2 Common Errors People Make in Social Security Discussions

It’s the philosopher Confucious who is credited with saying “The beginning of wisdom is to call things by their right names.” This adage is definitely true when it comes to Social Security discussions.

For all the complexities this program has in terms of its rules, its purpose is very straightforward. However, this simplicity has been somewhat lost throughout the decades. The good news? We can bring it back, together.

Today we’ll cover a couple of important points to remember when discussing Social Security. This goes for policymaker discussions, as well as those done by independent organizations like ours and even discussions in casual conversations.

Do You Make These Mistakes When Talking About Social Security?

It’s no crime to make a mistake in a discussion, even when it comes to an important topic like Social Security. What’s important is that we correct our errors, so this crucial program can be understood with clarity.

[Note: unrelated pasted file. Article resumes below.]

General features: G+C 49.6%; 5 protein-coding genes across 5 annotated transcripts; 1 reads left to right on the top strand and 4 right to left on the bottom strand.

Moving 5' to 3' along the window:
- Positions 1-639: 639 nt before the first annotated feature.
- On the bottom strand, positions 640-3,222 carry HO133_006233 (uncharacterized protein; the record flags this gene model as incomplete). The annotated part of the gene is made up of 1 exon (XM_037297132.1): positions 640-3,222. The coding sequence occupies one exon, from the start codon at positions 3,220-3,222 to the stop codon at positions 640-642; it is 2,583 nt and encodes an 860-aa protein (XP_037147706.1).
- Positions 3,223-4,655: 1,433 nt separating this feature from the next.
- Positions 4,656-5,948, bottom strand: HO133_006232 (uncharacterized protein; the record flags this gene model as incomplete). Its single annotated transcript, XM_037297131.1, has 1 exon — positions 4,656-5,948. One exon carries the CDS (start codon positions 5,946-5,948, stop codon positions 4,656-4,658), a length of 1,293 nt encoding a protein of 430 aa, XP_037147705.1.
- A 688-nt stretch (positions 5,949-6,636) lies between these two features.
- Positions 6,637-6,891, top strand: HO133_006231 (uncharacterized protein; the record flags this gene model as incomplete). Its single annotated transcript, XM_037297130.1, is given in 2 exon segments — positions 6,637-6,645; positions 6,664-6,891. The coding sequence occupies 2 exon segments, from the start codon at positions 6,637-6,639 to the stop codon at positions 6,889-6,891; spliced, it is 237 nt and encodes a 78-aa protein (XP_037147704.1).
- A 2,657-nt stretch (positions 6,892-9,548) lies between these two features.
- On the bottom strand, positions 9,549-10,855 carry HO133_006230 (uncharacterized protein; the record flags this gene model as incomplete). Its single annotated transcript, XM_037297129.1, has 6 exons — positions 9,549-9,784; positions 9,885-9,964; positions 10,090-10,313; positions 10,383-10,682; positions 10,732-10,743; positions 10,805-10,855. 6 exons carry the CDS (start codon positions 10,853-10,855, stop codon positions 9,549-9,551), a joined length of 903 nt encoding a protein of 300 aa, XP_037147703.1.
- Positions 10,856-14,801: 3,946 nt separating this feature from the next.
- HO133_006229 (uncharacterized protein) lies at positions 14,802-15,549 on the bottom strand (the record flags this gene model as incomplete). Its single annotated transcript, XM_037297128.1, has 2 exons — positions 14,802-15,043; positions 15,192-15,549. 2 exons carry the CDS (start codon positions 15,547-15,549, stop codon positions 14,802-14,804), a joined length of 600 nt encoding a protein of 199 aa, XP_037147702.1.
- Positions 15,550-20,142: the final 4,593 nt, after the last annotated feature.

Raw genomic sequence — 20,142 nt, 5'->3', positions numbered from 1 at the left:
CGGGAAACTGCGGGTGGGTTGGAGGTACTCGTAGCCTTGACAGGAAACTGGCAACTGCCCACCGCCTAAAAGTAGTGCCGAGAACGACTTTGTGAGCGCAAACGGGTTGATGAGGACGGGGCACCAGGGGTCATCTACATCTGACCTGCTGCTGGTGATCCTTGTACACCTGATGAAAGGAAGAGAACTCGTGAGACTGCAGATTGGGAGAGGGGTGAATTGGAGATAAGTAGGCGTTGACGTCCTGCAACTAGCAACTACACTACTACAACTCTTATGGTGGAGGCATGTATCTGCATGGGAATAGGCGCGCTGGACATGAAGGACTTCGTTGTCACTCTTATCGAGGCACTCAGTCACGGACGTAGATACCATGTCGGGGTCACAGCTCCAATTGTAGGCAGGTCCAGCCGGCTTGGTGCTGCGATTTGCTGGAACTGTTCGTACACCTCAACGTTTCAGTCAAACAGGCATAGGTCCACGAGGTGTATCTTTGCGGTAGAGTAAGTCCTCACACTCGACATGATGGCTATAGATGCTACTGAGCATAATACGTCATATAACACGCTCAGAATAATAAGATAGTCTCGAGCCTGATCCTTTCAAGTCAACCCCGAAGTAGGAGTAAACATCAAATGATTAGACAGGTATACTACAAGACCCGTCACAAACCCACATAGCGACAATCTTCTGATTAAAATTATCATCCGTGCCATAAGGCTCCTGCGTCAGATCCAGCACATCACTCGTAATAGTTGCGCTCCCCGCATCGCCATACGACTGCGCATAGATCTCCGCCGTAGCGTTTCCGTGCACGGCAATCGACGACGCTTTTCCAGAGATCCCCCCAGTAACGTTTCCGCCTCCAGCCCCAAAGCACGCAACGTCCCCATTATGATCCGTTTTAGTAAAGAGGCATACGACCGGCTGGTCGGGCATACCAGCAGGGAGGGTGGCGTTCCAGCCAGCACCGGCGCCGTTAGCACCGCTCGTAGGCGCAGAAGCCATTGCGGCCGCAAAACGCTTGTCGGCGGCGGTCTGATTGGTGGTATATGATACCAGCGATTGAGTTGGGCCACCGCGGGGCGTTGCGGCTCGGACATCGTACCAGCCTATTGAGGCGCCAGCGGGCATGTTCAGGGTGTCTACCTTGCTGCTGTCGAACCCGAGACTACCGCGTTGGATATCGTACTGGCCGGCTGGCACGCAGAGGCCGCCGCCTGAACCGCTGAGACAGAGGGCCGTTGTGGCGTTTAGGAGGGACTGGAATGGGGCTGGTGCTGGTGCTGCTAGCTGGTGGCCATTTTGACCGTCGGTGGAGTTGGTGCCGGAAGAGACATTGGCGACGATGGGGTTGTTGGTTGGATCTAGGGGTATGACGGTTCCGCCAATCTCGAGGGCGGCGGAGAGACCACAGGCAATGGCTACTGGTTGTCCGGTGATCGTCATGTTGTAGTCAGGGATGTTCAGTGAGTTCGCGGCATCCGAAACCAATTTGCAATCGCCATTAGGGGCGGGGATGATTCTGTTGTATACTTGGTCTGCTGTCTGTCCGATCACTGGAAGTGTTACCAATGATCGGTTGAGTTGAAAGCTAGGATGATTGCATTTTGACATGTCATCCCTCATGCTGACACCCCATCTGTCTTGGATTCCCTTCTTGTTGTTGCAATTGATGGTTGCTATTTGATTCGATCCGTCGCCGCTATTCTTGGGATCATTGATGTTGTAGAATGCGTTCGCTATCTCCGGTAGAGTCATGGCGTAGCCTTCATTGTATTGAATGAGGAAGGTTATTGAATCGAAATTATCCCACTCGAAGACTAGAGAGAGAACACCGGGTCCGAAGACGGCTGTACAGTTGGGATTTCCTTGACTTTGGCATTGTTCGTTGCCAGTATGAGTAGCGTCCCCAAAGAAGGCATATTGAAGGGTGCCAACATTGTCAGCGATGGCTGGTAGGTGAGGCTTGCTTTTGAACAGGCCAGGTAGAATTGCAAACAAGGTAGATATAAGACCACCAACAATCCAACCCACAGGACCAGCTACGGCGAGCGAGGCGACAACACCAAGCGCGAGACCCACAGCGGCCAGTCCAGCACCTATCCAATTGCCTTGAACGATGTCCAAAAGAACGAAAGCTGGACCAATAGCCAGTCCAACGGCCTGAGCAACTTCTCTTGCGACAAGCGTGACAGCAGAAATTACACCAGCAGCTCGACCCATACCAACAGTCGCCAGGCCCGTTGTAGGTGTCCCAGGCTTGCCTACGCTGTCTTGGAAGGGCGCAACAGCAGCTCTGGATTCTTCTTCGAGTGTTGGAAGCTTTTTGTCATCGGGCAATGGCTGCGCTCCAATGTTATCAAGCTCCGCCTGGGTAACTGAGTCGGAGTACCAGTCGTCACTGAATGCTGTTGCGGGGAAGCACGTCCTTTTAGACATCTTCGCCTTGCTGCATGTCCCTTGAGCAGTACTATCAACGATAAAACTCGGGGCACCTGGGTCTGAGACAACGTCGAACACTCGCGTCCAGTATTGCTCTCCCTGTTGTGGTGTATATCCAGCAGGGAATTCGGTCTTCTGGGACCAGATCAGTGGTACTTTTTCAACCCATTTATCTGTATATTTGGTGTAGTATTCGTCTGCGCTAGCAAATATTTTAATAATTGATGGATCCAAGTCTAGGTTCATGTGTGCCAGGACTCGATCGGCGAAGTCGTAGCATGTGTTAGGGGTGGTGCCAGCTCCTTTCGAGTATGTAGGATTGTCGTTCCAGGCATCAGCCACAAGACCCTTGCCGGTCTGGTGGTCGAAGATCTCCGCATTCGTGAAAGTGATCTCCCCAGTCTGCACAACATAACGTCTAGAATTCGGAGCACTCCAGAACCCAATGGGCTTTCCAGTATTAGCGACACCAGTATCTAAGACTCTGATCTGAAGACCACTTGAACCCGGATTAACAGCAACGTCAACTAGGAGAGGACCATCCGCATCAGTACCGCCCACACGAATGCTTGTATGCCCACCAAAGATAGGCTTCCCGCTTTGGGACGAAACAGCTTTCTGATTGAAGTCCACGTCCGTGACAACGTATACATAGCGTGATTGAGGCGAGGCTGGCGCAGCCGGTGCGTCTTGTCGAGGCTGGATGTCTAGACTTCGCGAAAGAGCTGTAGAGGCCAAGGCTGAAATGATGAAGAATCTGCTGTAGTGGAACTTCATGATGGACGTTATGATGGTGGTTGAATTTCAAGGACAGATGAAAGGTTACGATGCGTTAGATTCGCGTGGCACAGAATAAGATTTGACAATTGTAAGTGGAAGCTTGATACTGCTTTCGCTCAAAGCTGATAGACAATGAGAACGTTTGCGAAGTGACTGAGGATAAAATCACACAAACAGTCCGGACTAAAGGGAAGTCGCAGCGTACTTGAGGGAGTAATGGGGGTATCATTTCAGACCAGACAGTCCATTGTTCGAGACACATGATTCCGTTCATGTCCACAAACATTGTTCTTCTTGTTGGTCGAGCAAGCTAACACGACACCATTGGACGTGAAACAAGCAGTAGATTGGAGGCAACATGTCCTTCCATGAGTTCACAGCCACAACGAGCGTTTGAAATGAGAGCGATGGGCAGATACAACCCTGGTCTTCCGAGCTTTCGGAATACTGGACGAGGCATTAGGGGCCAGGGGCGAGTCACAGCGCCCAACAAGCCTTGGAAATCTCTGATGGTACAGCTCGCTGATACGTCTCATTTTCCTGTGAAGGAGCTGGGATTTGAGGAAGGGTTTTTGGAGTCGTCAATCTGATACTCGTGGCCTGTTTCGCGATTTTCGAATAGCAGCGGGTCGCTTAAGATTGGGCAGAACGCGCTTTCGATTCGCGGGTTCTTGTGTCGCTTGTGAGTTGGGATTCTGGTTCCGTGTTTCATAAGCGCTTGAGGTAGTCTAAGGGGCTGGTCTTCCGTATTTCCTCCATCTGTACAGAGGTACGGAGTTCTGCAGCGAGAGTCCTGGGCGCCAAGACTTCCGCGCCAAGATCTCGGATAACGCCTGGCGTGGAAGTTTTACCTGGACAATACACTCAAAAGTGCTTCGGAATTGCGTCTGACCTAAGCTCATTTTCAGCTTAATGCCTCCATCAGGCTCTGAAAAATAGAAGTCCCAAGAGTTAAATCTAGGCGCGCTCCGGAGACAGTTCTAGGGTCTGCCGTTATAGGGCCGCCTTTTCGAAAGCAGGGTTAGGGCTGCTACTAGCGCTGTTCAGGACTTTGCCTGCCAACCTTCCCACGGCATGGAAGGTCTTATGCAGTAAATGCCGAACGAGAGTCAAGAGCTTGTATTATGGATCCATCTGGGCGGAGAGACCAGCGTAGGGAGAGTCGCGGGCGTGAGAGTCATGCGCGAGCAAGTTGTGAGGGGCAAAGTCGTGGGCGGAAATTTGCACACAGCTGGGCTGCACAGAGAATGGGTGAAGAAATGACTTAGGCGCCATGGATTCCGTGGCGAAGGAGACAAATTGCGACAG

The first mistake some people often make is to consider Social Security as a gift. It’s often called “welfare,” a “handout,” or even a “reward.” While retirement should be rewarding, Social Security benefits are something that seniors have fairly earned. By paying into the program, they’ve transferred their own hard-earned money, and deserve to be paid back.

This brings us to the second common error. Since people have already put their money into this program, there should be no debate about them getting it back. While many people look at Social Security as another budget item that Washington should fund, the truth is that this program is a Trust Fund. Treating it as such would secure the future of retirement.

These common errors are easy to make. Whether they slip out in legislative discussions or casual conversations, it’s important to correct them. We hope you’ll follow us for more content like this.